Teens and Divorce: The Perfect Match?

It’s easy to think of our children – even our teens – as vulnerable and at risk from the effects of divorce. Teenagers may be older and more “worldly wise” (or so they like to think) but they are still children and at the stage where they are forming a strong sense of identity.

Will divorce hamper this important process? Not necessarily, according to a study by sociologist Chris Manning.

It suggests that rather than falling victim to divorce, teens can (and very often do) manipulate the situation to their advantage. That is, that divorce presents many opportunities for teens to not only establish but assert their identity, and gain a new found and somewhat unexpected sense of authority.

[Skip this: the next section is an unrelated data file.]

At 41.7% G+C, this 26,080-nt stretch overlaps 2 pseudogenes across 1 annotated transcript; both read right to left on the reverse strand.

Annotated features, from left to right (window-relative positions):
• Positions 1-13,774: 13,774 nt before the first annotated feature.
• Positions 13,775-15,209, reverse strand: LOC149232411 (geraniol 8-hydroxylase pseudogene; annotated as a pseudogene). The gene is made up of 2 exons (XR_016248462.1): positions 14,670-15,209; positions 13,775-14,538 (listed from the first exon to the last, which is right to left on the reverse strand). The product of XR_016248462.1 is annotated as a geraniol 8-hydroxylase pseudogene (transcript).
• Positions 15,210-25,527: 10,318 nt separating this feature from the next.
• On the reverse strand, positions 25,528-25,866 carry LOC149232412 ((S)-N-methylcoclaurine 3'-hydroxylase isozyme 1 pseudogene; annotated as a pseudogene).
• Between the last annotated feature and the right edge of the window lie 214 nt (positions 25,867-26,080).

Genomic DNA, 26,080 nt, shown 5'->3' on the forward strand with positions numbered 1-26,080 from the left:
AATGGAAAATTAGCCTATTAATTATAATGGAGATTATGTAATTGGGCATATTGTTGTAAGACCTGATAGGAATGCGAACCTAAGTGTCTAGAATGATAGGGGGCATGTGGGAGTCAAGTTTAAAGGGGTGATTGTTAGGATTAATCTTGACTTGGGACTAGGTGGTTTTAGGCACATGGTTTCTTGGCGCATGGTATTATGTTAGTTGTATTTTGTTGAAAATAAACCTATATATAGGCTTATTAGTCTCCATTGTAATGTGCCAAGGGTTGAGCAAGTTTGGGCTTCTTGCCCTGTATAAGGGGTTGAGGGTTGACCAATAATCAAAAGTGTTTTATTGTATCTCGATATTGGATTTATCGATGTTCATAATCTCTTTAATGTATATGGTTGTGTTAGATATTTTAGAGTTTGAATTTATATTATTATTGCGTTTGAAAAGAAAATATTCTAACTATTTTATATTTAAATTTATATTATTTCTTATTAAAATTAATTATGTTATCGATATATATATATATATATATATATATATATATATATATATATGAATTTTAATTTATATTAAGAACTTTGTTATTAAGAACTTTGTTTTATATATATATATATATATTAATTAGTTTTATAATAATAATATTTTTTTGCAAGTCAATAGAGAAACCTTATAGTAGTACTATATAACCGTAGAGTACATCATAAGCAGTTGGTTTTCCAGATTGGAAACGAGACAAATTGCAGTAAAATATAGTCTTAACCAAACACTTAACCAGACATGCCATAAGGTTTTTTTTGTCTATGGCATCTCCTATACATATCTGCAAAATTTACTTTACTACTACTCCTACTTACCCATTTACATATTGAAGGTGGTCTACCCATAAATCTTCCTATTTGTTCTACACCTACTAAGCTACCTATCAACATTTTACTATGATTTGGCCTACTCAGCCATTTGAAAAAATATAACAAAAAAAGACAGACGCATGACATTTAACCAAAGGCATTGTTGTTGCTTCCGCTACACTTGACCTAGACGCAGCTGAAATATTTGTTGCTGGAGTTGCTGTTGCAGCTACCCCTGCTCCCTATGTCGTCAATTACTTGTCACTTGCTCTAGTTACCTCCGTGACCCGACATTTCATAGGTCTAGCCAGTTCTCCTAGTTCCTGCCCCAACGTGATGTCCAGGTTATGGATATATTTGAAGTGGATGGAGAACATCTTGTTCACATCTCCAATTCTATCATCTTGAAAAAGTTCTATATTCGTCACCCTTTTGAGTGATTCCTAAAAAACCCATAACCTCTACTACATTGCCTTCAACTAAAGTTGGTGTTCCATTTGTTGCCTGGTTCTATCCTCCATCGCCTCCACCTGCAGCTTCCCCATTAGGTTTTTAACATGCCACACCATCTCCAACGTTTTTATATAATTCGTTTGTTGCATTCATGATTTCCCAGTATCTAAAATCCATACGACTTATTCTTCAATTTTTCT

Teens of divorce do this in many ways, including:

Controlling the flow of information. Communication between divorced parents is usually pretty poor. Teens can give or withhold information – whichever suits them best – without worrying that parents are comparing notes.

Changing their minds about where they want to live. When parents divorce, teens often choose (no surprise) to live with the least authoritative parent. They can also move, or threaten to move, to the other parent’s home if they don’t get their way.

Refusing contact with a parent. By doing so, teens can set favorable terms and conditions that must be met before they will agee to see the other parent.

The clear message here is that divorcing parents really do need to be on the same page – and communicating – about their children. Teenage children my not “suffer” as much as we th-nk during divorce, but nor should theybe learning that manipulative behavior is a good thing.

Posted in: Effects of Divorce on Children

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